The protest preceded the first hearing in a consolidated lawsuit brought by more than a dozen labor groups representing federal employees
Hundreds of government employees gathered outside a courthouse in downtown Washington on Wednesday to protest President Trump's executive orders that changed the rules governing the federal workforce, calling the measures an assault on the civil service and a threat to democracy.
Workers, union representatives and lawmakers rallied behind the cry of Red for Feds, with protesters draped in the color to show their collective support. A federal judge on Wednesday was set to hold the first hearing in a consolidated lawsuit brought by more than a dozen labor groups representing federal employees, challenging the constitutionality of three executive orders Trump signed in May. The orders seek to streamline the firing process, exempt adverse personnel actions from grievance procedures, speed up collective bargaining negotiations and severely limit union employees’ ability to conduct representational activities while on the clock in their federal jobs.
Speakers at the rally said the pending fight against the Trump administration was an existential one for the federal civil service and their unions, but expressed optimism their side would prevail.
“Right there in that courthouse it will be decided if we will be going on,” American Federation of Government Employees president J. David Cox said at the rally, held in the shadow of the U.S. District Court for the District of Columbia, where Wednesday’s hearing was being held. “I don’t know about you, but I plan on kicking ass and taking names.”
Employees from agencies across government gathered at the event, holding signs that read “EO hell NO” and “These executive orders are illegal!” The crowd chanted “red for feds,” “we fight for workers rights,” “vote them out” and even “lock them up.” An array of Democratic lawmakers spoke at the rally, including leadership in both the House and Senate.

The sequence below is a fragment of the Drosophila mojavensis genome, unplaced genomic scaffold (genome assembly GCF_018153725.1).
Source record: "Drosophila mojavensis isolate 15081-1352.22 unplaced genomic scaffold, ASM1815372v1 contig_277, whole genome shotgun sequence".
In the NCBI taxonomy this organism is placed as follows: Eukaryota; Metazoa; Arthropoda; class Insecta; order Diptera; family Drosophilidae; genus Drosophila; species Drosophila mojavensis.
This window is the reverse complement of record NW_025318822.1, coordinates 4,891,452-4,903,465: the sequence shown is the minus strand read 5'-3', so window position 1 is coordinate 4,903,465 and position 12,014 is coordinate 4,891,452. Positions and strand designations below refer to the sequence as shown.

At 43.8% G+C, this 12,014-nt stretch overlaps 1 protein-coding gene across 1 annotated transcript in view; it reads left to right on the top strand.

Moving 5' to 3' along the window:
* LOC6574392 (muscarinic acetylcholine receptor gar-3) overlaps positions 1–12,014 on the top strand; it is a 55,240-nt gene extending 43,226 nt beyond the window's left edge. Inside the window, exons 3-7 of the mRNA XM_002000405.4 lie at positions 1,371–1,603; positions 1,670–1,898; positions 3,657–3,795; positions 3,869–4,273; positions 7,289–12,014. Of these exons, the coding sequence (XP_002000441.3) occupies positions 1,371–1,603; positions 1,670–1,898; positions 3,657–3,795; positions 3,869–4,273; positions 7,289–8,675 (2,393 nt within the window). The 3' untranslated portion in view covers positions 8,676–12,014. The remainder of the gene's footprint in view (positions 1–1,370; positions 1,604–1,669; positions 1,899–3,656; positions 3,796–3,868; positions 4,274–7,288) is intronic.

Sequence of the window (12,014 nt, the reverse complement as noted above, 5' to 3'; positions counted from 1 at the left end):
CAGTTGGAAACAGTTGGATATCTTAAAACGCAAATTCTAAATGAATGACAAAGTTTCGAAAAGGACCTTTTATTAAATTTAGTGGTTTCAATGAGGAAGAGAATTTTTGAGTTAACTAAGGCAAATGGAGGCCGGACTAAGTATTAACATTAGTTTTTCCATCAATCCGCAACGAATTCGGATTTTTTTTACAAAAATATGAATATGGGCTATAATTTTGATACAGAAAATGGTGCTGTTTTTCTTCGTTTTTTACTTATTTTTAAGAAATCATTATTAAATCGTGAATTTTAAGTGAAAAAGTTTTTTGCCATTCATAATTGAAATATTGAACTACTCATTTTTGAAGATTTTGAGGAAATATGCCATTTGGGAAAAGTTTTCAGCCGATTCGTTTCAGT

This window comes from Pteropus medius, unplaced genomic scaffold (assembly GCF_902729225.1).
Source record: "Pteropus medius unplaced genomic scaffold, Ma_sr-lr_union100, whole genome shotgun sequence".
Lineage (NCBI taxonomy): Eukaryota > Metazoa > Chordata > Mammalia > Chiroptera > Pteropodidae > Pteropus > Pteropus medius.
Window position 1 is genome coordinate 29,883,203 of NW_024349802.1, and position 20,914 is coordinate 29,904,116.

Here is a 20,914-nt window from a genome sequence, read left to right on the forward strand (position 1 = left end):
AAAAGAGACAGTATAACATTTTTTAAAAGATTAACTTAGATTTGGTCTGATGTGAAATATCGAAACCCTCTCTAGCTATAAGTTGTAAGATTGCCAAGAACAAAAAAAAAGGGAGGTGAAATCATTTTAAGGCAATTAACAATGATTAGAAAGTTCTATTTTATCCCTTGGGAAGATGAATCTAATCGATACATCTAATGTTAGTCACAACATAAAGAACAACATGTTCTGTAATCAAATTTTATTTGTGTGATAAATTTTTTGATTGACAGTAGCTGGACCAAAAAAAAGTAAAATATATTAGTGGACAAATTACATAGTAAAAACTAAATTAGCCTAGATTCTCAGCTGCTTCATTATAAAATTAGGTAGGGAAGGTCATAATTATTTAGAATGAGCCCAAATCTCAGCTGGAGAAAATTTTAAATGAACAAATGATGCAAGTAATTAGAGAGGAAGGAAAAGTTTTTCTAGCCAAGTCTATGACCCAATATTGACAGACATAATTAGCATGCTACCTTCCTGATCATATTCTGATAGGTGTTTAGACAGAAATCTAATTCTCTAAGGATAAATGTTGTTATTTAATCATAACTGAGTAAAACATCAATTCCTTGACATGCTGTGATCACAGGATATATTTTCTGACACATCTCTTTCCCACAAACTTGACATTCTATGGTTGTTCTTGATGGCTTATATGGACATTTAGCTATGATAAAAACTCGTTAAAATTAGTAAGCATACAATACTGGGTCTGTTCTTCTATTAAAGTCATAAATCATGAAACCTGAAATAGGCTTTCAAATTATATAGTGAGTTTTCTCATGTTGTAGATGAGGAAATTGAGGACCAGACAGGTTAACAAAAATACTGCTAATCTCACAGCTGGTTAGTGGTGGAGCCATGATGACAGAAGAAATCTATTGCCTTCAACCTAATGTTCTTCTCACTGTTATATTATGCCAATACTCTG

“The hard right has tried to make you the scapegoat,” Senate Minority Leader Chuck Schumer, D-N.Y., said. “They have tried to say you don’t work hard enough . . . they have tried to say you get paid too much.”
Sen. Bernie Sanders, I-Vt., said Trump has not followed through on key promises he made in the run up to his election.
“During his campaign for president, Trump told the American people that he would be a champion of working families,” Sanders said. “He lied. You are not a champion of working families when you sign anti-labor executive orders that make it easier to fire union workers and take away their constitutional rights to bargain collectively.”
Del. Eleanor Holmes Norton, D-D.C., said Republicans were using a “two-fisted approach” to attack the federal workforce through both legislation and executive actions.
Trump administration officials, she said, “have declared war on their own workforce.”
Lawmakers and the protesters made clear they would fight back, through lawsuits, union organization and mobilizing voters in the upcoming midterm elections.